How the New Tax Law Affects C Corporations

The Tax Cuts and Jobs Act (TCJA) made significant changes to the federal tax law, including a significant decrease in the corporate tax rate.

Beginning in 2018, the tax rate for c-corporations is a flat rate of 21%. This is great for existing corporations, as they were previously taxed at rates up to 38%.

But what if your business is not currently classified as a c-corporation? Does it make sense to switch entity types to take advantage of the new, lower rate? The answer is it depends. Every business is different, and their tax situation should be analyzed carefully before making a decision on an entity change.

However, it is important to note some factors that should go into this decision. One is that c-corporations are still subject to double taxation. This means that the corporation pays income tax at the entity level. Then, if the owners take the profit out of the company, they are then taxed on that distribution as dividend income or compensation. Thus, the profit of the company has now been taxed twice.

In addition, one of the other changes in the TCJA is a new 20% deduction on pass-through business income. If your business is classified as a pass-through (including sole proprietorship, partnerships, and s-corporations), you may be eligible for this deduction which would lower the tax on your business income.

There are other tax and accounting changes that may be required to change to a c-corporation, so it is very important to consult your tax advisor regarding this decision.

If you have any additional questions, please contact Rebecca Bischoff, CPA at 314-576-1350 or rbischoff@bwtpcpa.com.

Built-In Gains Tax

Many medium and small companies who operate as corporations choose to be taxed as an S-Corporation. Operating this way eliminates the double taxation (income tax imposed on both net taxable corporate income and subsequent distributions made to shareholders) that corporations would otherwise have. Income taxation at the corporate level can still occur, however. One way this can occur is the built-in gains tax. This is normally incurred when the fair market value of the assets of a corporation exceed their adjusted basis at the S-election effective date, and the newly formed S-Corporation subsequently disposes of any of these assets during a five-year window after the S-election is effective. When a built-in gains tax is triggered, it is taxed at the highest corporate tax rate, which is currently set at 35%.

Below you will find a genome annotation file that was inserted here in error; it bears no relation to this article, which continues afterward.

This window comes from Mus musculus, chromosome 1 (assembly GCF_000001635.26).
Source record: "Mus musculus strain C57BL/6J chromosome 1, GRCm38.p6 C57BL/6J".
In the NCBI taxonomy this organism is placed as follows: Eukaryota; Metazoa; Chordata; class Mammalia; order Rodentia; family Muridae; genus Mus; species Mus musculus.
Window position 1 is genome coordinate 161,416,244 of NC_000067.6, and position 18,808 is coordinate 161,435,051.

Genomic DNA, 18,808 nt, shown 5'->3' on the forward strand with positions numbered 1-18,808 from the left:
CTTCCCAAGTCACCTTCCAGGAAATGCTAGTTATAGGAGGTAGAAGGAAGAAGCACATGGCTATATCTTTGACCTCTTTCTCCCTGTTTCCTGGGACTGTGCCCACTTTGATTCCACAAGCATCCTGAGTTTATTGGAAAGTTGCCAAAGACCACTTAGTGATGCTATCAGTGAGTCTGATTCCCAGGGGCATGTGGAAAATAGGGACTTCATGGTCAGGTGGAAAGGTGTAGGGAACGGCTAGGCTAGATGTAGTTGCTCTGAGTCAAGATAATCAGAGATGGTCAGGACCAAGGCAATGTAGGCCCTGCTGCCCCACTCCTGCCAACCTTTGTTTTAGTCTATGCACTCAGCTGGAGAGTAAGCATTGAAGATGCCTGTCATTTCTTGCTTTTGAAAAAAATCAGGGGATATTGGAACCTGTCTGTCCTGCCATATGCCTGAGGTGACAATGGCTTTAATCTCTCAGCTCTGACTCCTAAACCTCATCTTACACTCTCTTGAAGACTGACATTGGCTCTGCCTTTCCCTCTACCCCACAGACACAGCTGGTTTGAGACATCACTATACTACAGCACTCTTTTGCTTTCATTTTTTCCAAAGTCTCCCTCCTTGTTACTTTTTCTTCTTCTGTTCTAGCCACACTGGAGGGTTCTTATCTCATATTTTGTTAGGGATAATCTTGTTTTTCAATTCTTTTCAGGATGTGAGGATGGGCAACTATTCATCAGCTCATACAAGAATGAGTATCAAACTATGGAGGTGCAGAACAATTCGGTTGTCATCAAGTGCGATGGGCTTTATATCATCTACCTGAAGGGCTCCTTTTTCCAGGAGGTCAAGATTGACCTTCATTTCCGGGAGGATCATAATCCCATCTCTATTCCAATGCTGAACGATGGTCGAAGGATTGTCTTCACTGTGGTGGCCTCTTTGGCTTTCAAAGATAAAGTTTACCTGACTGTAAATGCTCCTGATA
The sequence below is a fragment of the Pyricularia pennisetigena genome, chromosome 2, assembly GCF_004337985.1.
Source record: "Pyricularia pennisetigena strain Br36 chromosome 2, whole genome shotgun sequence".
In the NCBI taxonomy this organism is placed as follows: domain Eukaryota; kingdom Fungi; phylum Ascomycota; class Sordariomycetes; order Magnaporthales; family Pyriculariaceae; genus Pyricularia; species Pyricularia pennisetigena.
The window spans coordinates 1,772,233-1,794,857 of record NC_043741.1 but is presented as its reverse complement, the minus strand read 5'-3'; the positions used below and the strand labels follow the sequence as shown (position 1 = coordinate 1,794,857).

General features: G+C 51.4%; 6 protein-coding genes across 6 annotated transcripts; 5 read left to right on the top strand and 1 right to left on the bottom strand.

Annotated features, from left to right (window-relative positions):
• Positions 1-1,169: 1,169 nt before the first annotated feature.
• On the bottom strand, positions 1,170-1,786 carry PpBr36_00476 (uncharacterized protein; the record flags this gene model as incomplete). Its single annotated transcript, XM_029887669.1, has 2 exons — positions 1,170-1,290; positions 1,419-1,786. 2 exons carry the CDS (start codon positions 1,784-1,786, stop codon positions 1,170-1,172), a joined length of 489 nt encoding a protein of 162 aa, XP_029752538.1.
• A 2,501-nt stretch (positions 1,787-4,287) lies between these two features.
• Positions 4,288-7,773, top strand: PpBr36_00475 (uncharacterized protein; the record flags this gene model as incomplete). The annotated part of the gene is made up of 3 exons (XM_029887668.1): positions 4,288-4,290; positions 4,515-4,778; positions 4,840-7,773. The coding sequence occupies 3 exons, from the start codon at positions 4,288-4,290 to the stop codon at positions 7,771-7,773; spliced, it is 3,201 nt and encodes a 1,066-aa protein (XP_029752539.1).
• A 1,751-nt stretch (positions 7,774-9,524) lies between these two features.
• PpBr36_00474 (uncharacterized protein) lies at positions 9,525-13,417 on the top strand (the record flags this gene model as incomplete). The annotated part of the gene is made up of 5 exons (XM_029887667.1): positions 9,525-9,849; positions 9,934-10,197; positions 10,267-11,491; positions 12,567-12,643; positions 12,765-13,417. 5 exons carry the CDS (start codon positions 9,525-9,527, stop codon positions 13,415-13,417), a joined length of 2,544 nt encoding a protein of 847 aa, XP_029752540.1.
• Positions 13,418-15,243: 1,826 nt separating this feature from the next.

There are several ways to reduce or entirely mitigate the imposition of this tax:

-Do not dispose of the assets for five years after the S-election effective date.
-Demonstrate that the assets were acquired after the S-election date.
-Utilize Net Operating Losses (NOL) carried forward from the time the Corporation was still taxed as a C-Corporation to offset the recognized gain.
-Demonstrate that the assets appreciated in value after the date the S-election was effective.
-Dispose of assets with built-in losses during the same periods as a disposition of assets with built-in gains to offset taxable income.

 

If you have any questions, contact Tony Mueller, CPA at 314-576-1350 or tmueller@bwtpcpa.com.